JULY 13, 2017 – From where I stood, I could see the gleaming lake, framed by the chuppah. Guests assembled under a tent, music swelled, and moments before my husband and I walked our son down the aisle, I turned to my firstborn, and asked, “Where’s your kippah?”
“I’m not Jewish,” he replied.
Later, his wife told me she respects his decision not to wear a kippah as much as he respects her faith. And it pleases me that their children, if and when they have them, will be raised as Jews. As the poet Ezra Pound said, “What thou lovest well is thy true heritage.”
Supported by their love for one another, my son and his wife will call on their heritages and their beliefs, and pass them on to their children. That they are free to do this fills me with joy, because elsewhere and otherwise, religious freedom is curtailed or nonexistent. Religion cannot be regulated; it is a manifestation of identity and understanding, a conviction based on history, education, a leap of faith, and an acceptance of doubt … Does God exist?
I’m no religious scholar, nor do I identify with any particular faith, although I was raised in the Episcopal Church. By the time I was 14, I rejected the Holy Trinity and embraced the idea of an unknown divine. I left the church, only to make a brief appearance when my sons were born. They were baptized in the Episcopal Church, but their religious studies were more focused on the mysteries of creation, mysteries that paved the way to an examination of existence.
Now my children are in their 20s, and neither one identifies with conventional religion. My boys were gifted with freedom of informed choice, to respect the beliefs of others, to revel in the glories of the natural world, and to seek meaning in all they did. We celebrated Easter and Passover, Christmas and Hanukkah, and many other holy days and religious observances, including Ramadan.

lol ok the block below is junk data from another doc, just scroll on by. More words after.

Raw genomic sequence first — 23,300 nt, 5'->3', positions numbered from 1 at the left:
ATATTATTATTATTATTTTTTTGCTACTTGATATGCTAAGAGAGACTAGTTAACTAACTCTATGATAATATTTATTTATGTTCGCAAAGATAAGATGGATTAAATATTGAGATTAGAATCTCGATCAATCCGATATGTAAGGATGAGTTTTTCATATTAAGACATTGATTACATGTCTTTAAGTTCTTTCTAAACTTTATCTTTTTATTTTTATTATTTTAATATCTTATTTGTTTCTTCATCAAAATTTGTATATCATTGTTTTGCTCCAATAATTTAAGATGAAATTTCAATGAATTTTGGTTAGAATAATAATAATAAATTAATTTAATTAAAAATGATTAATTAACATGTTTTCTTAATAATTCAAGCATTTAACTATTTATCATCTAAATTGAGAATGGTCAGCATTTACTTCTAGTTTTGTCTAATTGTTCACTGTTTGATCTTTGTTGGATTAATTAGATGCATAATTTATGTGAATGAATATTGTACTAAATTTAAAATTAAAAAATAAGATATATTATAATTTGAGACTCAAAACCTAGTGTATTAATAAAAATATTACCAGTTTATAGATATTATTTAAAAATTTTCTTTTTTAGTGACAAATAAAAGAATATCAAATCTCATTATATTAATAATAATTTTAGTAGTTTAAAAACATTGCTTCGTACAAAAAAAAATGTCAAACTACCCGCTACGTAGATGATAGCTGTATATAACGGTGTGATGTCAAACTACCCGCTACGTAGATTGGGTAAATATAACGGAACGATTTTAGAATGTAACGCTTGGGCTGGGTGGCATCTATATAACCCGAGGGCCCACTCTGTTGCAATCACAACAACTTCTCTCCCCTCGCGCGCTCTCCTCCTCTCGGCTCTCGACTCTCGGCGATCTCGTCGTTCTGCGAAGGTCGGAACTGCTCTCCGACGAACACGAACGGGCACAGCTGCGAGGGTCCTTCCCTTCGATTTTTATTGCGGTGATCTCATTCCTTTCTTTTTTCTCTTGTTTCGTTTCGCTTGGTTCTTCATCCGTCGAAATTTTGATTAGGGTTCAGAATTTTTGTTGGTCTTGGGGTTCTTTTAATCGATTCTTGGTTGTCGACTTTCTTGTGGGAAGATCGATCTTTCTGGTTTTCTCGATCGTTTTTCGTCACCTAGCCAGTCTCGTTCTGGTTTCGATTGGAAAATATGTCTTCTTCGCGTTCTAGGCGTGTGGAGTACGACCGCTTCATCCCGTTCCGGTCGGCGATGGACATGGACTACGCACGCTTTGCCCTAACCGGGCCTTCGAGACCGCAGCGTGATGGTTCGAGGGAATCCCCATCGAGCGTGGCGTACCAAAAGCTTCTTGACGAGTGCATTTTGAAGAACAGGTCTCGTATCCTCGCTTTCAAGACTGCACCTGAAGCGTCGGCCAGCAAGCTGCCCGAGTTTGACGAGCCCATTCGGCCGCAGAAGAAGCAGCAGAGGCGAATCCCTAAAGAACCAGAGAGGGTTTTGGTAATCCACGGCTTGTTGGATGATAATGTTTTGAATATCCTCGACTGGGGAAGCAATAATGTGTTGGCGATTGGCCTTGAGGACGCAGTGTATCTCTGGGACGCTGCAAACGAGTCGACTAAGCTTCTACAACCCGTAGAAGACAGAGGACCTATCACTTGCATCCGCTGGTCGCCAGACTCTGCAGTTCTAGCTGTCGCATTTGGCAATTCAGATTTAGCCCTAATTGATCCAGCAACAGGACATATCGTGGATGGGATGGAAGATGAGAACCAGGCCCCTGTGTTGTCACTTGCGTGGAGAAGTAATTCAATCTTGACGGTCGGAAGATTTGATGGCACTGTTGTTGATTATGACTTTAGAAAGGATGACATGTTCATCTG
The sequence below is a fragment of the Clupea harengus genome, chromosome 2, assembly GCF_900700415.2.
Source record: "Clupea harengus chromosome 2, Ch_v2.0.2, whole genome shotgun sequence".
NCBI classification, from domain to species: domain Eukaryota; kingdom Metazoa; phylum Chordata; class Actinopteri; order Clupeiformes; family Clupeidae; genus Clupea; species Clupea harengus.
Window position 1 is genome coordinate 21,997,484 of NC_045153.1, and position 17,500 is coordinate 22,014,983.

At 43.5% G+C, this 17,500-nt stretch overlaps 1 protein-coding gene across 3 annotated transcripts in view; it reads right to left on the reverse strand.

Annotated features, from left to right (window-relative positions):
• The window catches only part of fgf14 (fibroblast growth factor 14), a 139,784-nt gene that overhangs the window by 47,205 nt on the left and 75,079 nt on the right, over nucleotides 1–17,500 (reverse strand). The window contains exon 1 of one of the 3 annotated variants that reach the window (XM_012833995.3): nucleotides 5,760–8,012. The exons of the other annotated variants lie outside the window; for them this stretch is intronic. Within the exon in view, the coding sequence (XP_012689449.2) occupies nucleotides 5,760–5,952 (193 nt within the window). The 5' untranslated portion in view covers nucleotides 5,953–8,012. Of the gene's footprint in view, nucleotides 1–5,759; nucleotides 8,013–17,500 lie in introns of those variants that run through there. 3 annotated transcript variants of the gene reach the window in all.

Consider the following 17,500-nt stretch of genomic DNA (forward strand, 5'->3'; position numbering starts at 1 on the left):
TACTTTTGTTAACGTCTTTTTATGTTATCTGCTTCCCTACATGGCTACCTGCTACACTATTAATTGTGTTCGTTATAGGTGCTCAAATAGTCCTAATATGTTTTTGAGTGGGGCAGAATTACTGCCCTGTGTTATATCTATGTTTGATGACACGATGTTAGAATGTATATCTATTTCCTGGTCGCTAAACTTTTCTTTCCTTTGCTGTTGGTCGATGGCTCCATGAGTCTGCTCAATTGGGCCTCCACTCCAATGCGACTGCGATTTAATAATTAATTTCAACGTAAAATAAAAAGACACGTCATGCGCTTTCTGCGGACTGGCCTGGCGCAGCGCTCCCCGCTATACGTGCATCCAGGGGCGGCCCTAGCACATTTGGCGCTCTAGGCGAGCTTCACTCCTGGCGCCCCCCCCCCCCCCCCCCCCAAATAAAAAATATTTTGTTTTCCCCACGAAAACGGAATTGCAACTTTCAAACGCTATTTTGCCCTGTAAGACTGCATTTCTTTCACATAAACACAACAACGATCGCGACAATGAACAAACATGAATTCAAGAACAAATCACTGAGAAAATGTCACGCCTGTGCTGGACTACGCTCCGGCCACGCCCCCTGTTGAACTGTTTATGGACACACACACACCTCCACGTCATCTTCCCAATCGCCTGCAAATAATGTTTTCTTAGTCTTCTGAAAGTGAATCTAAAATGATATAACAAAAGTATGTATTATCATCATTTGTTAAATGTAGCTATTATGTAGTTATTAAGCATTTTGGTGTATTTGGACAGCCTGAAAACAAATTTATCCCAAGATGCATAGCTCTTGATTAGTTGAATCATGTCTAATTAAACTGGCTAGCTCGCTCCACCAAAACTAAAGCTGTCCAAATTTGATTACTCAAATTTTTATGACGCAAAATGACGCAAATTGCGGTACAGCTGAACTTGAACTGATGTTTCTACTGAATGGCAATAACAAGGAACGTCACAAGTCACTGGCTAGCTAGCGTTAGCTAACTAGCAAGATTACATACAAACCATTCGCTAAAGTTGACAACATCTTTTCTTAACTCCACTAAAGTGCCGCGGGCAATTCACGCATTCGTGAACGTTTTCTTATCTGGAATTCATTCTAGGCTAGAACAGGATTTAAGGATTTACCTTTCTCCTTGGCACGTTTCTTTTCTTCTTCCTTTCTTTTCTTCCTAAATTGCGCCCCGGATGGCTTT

Our house was filled with symbols of faith: Ganesh, Buddha, a Celtic cross, miniature portraits of the Madonna and Child, a mezuzah, Ojibwe art, dreamcatchers, and prayer rugs. Each religious holiday opened a window on the world and presented me with an opportunity to teach my children about faith, devotion, symbolism, and acceptance. They knew the biblical and First Nations creation stories as well as the stories of Aslan, Bilbo Baggins, and Luke Skywalker.
As a parent, I prepared my children for a multicultural world with a multitude of faiths. They would find their own god, their own philosophical precepts, their own definition of the divine, just as I did. And just as I did, they would never reject another human being for adhering to their religion.
The dictionary defines religion as “a personal set or institutionalized system of religious attitudes, beliefs, and practices” and in the end, that’s what we all have to do – find a guide to life. My “attitudes, beliefs and practices” transform and inform my daily interactions, and now that my son has married a Jewish woman, I feel closer to an understanding of the divine than I have in 20 or 30 years. Part of this may be due to the warm welcome I’ve received from my daughter-in-law’s family, part may be due to an affirmation of the importance of family, and a big part is due, quite simply, to my observation that my son is deeply in love, and that love colors everything in my life, that love gives birth to family.
My religion, then, might be defined as love. Love the divine, for the mysteries of creation can be explained no other way. Judaism, and the history of those who practice that faith, has come under attack for centuries, and there’s no need to go into the atrocities here. But as my daughter-in-law said, she feels lucky to be here, given those who are not, and I am truly blessed that she is here with me and my family, and most especially, that she is my son’s life partner. We are all on a journey, seeking spirituality, wisdom, grace, and inspiration. We go into the light and leave the door open for the divine. We are, as those who came before us, restless for truth, civility, care in human engagement, honesty, and integrity.
And I will go on that journey with my new Jewish family, for they have done much to restore my faith in the goodness of my fellow human beings.
Catherine Parnell is a writing and editing consultant who lives in the Greater Boston area.